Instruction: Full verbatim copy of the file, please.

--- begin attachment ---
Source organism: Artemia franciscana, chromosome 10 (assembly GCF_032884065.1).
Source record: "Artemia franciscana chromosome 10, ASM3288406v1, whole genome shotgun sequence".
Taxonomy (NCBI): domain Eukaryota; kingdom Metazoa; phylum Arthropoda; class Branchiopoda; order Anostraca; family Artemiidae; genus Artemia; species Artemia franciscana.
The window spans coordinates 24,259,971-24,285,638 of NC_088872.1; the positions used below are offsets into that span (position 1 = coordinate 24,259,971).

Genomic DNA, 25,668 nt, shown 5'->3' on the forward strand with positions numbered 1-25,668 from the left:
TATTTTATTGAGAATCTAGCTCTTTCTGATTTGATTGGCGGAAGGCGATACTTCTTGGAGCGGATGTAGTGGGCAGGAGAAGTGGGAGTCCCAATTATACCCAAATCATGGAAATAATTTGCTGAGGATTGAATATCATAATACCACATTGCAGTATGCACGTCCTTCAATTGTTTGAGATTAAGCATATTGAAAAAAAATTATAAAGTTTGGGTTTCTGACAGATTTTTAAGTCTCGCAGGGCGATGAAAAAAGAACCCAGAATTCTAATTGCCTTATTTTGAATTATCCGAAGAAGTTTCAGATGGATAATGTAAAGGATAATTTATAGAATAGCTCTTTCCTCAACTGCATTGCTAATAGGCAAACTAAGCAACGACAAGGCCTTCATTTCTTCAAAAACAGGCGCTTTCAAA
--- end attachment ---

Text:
Source organism: Artemia franciscana, chromosome 10 (assembly GCF_032884065.1).
Source record: "Artemia franciscana chromosome 10, ASM3288406v1, whole genome shotgun sequence".
Taxonomy (NCBI): domain Eukaryota; kingdom Metazoa; phylum Arthropoda; class Branchiopoda; order Anostraca; family Artemiidae; genus Artemia; species Artemia franciscana.
The window spans coordinates 24,259,971-24,285,638 of NC_088872.1; the positions used below are offsets into that span (position 1 = coordinate 24,259,971).

Genomic DNA, 25,668 nt, shown 5'->3' on the forward strand with positions numbered 1-25,668 from the left:
TATTTTATTGAGAATCTAGCTCTTTCTGATTTGATTGGCGGAAGGCGATACTTCTTGGAGCGGATGTAGTGGGCAGGAGAAGTGGGAGTCCCAATTATACCCAAATCATGGAAATAATTTGCTGAGGATTGAATATCATAATACCACATTGCAGTATGCACGTCCTTCAATTGTTTGAGATTAAGCATATTGAAAAAAAATTATAAAGTTTGGGTTTCTGACAGATTTTTAAGTCTCGCAGGGCGATGAAAAAAGAACCCAGAATTCTAATTGCCTTATTTTGAATTATCCGAAGAAGTTTCAGATGGATAATGTAAAGGATAATTTATAGAATAGCTCTTTCCTCAACTGCATTGCTAATAGGCAAACTAAGCAACGACAAGGCCTTCATTTCTTCAAAAACAGGCGCTTTCAAA